In honour of my 23rd great grandfather, Friedrich II, Emperor of the First Reich (1194-1250)

In an earlier article, I touched upon my relation to Count Roger I of Sicily, scourge of the Arabs, and recounted my relation to him through my father’s Maltese pedigree, which in turn links to Sicilian aristocracy and the Governors of Argos in Greece.

Roger I, the subject of the previous article, was the great grandfather of Friedrich II (1194-1250), otherwise known as Friedrich von Hohenstaufen, Freidrich the Great, or by Nietzsche as “The first European”. Friedrich was responsible for expanding the Holy Roman Empire (The First Reich) to its greatest extent, and was responsible for a crusade that retook Jerusalem from the Arabs, though only briefly.

Frequently at war with the papacy, which was hemmed in between Frederick’s lands in northern Italy and his Kingdom of Sicily (the Regno) to the south, he was excommunicated four times. Pope Gregory IX went so far as to call him an Antichrist.

Speaking six languages (Latin, Sicilian, Old Germanic, Langues d’oïl, Greek and Arabic), Frederick was an avid patron of science and the arts. He played a major role in promoting literature through the Sicilian School of poetry. His Sicilian royal court in Palermo, beginning around 1220, saw the first use of a literary form of an Italo-Romance language, Sicilian. The poetry that emanated from the school had a significant influence on literature and on what was to become the modern Italian language.

He was described thus by scholars:

“A man of extraordinary culture, energy, and ability – called by a contemporary chronicler stupor mundi (the wonder of the world), by Nietzsche the first European, and by many historians the first modern ruler – Frederick established in Sicily and southern Italy something very much like a modern, centrally governed kingdom with an efficient bureaucracy.”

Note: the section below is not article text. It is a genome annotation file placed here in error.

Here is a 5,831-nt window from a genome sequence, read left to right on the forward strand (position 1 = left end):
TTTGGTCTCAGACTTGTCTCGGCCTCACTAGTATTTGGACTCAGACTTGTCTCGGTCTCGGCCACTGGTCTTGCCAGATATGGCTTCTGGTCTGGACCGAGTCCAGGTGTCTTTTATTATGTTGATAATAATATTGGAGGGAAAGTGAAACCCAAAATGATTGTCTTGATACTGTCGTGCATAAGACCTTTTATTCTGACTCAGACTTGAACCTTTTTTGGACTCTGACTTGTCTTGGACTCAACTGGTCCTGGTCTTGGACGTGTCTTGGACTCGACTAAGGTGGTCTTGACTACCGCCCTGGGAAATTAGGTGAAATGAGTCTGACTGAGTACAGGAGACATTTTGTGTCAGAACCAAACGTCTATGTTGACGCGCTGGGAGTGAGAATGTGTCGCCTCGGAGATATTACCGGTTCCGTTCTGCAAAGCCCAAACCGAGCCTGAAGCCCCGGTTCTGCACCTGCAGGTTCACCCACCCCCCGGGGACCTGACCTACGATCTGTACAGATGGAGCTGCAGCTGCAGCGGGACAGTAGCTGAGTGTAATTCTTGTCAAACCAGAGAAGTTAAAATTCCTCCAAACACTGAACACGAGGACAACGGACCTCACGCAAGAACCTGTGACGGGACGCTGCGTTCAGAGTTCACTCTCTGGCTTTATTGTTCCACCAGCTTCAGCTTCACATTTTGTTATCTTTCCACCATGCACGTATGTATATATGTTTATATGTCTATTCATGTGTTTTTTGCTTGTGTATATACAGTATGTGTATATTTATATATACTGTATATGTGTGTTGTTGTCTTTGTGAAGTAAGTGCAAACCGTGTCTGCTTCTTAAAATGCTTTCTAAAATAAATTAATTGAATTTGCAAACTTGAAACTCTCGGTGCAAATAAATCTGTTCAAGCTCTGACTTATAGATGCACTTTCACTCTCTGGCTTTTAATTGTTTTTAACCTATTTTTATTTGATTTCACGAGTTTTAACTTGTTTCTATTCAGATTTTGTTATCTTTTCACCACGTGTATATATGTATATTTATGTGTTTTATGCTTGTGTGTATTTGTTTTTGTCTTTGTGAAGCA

Frederick also organised a defence of Europe against the Mongol hordes lead by Batu Khan, grandson of Genghis Khan.

Frederick was aware of the danger the Mongols posed, and grimly assessed the situation, but also tried to use it as leverage over the Papacy to frame himself as the protector of Christendom. While he called them traitorous pagans, Frederick expressed an admiration for Mongol military prowess after hearing of their deeds, in particular their able commanders and fierce discipline and obedience, judging the latter to be the greatest source of their success. He called a levy throughout Germany while the Mongols were busy raiding Hungary, but in mid 1241 dispersed his army back to their holdfasts as the Mongols preoccupied themselves with the lands east of the Danube, attempting to smash all Hungarian resistance. He subsequently ordered his vassals to strengthen their defenses, adopt a defensive posture, and gather large numbers of crossbowmen.